My Semi Failed Attempt at Gun Porn


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xjedix
December 24, 2008, 10:39 AM
Boy I really wish I had some professional photographic lights and a nice SLR to play with. Oh well, you get the idea of what I was going for.....


http://img.photobucket.com/albums/v689/xxxjedixxx/DSC020009.jpg

http://img.photobucket.com/albums/v689/xxxjedixxx/DSC019994.jpg

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monkyboy1975
December 24, 2008, 10:41 AM
Looks fine to me:D

John828
December 24, 2008, 10:47 AM
Are you fishing for compliments or asking "does this make me look fat?"

Pics look great.

xjedix
December 24, 2008, 10:53 AM
Nah, I was just posting what limited success I did have. They turned out cool but the lighting is all off. Point was I wish I had some studio lights and they would have looked a lot better. Not too bad for natural light though....

22lr
December 24, 2008, 10:56 AM
I can defiantly see room for improvement but at the same time its looks ok. Although there is a good bit of glare on the 1911 slide in pic #1. Other than that id say it looks pretty good.

On the professional lights, just do it outdoors.I like the way natural light defines the edges.

doglb
December 24, 2008, 10:56 AM
Alot better than you think, looks good!
I love looking at pics, especially porn, gun porn that is!!!
You did a great job, its clear and arranged well!!

Happy Holidays!! :D

possum
December 24, 2008, 11:08 AM
looks good to me, better than i can do for sure.

armoredman
December 24, 2008, 12:12 PM
I like it. I use the cheapest lighting yet - one of those three head swivel floor lamps.

heron
December 24, 2008, 01:05 PM
Don't feel bad about the pics, they look fine. For all that, you've got a better camera than I do; if I tried taking those pics, I think a lot of the material would be out of focus.
I think the lighting actually looks nice, though you could use just a tiny bit of fill. I like natural-light photos; flood-lighting everything makes it look too clinical.

franconialocal
December 24, 2008, 01:10 PM
Looks good! Maybe just lose all that direct sunlight.

I'm glad you posted and "stepped out on a limb"..... Just shows you are willing to try things out!!

hankdatank1362
December 24, 2008, 01:29 PM
Post more! Especially of that SAIGA!

Mossberg88
December 24, 2008, 02:29 PM
all natur-al

Loggerlee
December 24, 2008, 02:58 PM
I like the second picture better,the first seems a little "gratuitous"

feets
December 24, 2008, 04:45 PM
Wrap some aluminum foil around a piece of cardboard to make a great reflector.
It will pick up some of that back light and toss it across the front of the subject and make a big difference.

federalfarmer
December 24, 2008, 05:33 PM
I have some experiance with studio lights....so with out spending big money here are my humble suggestions.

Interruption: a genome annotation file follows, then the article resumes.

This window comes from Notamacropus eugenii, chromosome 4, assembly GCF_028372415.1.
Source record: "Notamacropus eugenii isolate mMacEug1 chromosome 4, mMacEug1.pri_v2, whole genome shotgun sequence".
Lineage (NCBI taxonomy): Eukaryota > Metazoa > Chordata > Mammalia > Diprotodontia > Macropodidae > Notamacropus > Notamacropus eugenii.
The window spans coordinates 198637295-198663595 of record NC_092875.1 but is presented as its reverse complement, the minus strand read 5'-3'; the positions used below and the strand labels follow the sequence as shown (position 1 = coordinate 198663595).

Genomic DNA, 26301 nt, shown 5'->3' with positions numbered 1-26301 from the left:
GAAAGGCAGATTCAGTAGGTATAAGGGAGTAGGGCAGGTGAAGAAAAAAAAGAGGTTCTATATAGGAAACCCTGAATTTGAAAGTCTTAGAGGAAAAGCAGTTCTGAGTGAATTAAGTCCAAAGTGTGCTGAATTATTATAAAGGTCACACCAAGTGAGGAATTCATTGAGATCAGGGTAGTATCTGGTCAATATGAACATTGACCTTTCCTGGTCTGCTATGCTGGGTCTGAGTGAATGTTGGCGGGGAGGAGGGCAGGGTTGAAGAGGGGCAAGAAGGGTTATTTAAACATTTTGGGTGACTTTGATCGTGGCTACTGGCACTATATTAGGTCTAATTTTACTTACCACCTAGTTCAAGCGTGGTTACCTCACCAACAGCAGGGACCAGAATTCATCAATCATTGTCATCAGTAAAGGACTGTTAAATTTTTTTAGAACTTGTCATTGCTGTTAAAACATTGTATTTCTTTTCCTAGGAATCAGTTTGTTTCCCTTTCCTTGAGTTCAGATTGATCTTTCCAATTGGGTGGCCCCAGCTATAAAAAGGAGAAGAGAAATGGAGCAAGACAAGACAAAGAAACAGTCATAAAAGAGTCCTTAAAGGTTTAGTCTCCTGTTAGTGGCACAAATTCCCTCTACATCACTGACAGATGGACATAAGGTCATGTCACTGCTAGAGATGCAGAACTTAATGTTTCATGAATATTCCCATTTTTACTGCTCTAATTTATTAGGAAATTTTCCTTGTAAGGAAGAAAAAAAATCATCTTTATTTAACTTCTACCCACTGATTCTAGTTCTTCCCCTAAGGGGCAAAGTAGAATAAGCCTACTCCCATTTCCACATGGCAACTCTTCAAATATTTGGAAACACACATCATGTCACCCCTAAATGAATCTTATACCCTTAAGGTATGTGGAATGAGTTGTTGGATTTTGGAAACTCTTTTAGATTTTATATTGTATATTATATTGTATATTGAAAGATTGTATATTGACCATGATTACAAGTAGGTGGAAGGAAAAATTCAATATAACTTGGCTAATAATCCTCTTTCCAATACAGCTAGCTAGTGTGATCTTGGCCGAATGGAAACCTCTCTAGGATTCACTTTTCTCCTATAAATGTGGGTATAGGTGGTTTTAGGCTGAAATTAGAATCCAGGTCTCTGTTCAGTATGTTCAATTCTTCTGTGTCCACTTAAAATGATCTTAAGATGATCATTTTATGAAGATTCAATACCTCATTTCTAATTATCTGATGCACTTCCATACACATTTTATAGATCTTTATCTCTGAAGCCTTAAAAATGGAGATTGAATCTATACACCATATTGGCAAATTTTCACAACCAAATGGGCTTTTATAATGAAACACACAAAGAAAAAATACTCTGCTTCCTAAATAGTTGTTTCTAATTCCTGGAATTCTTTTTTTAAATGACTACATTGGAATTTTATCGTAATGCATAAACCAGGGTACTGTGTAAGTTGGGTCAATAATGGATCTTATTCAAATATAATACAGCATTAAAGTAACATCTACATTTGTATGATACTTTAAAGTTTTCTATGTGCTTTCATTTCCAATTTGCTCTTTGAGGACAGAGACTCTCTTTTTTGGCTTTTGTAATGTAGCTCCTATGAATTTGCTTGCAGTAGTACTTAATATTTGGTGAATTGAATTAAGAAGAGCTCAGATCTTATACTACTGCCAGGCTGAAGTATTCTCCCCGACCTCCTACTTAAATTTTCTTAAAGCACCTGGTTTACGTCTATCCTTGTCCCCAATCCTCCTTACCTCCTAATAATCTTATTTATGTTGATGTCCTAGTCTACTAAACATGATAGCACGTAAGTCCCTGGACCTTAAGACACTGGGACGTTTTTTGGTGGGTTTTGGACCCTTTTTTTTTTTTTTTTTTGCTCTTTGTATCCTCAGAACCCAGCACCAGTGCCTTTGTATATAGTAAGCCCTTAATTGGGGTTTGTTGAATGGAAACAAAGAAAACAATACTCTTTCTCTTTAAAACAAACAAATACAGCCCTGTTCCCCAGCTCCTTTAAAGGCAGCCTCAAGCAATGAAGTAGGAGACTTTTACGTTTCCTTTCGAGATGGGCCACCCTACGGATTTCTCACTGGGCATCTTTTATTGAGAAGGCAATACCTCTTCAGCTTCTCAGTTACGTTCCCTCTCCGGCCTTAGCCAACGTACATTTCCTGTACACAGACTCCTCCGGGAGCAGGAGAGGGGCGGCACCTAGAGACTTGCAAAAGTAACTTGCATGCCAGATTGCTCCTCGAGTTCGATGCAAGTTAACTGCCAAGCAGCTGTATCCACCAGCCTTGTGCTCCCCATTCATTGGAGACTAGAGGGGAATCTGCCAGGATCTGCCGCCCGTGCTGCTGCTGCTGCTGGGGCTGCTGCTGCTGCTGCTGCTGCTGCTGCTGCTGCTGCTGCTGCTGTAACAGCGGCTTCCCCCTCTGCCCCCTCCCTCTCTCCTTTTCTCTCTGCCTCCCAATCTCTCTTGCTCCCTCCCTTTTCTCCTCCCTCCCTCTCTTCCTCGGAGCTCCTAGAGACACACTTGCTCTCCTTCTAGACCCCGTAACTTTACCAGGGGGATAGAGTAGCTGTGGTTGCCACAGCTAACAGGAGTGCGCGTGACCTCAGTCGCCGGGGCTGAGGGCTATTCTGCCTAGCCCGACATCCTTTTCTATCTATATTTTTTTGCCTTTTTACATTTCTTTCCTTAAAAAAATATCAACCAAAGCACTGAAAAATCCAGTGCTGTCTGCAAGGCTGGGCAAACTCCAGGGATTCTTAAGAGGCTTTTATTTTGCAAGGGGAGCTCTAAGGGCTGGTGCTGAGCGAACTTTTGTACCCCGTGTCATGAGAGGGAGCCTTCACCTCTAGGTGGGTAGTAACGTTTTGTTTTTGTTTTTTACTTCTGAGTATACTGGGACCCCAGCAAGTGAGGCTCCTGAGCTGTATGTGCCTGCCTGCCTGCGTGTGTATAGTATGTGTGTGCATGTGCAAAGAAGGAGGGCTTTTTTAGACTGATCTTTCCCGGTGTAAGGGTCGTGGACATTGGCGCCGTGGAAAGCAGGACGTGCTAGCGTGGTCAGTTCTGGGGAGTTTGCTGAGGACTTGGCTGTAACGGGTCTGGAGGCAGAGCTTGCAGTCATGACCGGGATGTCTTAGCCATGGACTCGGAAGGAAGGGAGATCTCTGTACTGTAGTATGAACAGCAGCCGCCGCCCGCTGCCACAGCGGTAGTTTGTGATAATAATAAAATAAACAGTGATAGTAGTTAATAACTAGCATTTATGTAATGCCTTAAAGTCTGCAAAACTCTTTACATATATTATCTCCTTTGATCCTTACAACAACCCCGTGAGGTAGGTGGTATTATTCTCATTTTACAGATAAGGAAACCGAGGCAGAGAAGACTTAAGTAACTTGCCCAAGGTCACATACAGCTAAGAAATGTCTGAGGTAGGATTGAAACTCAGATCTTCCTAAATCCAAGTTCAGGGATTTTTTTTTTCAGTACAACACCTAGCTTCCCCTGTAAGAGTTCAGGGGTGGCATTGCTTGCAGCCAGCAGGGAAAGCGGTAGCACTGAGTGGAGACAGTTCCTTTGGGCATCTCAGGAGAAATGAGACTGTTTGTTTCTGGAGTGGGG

Use early morning or late afternoon light (low angle to horizion) very close to your sliding glass door. As mentioned reflectors on the shadow side work wonders.(try shiny white tag board or for more light the tin-foil/cardboard idea) If your camera has a feature that looks like this +/- it allows you to help the camera determine final exposure(brightness). try setting +2/3's to open up the shadows, giving them more detail. Remember you can easily make pictures darker in the computer but it is more difficult to brighten accurately. Rarely does your camera's lcd screen show you the true exposure -- the computer monitor may be very different. Looking at pictures on your pc monitor AND the camera screen at the same time can help you see the difference. (the pc is the true exposure....it controls output right? both the thehighroad and your printer) Last thought always turn on the flash (if it doesn't go off), most subjects(even outside) that are taken within 10 feet of the camera benifit from flash.

Good luck.

grimjaw
December 24, 2008, 05:38 PM
xjedix, you might already know the hints I'm going to suggest, but I'll share them anyway for the benefit of those who don't.

1) White foam core board is your friend. They're light, make excellent, cheap reflectors and can fill in shadows if you need it.
2) Sheets of white tracing paper or white fabric you can buy in bulk at Walmart and the like can soften light.

I can't afford studio lights right now, so these are my solutions. Everything I've taken in the last year and a half has been with natural light, incandescent lamps and low budget reflectors.

What you've got there looks better than much of what I see posted, if for no other reason than it doesn't have a pair of bare feet in it. ;)

http://farm4.static.flickr.com/3205/2439660512_30aaf250d3.jpg (http://www.flickr.com/photos/grimjaw/2439660512/)

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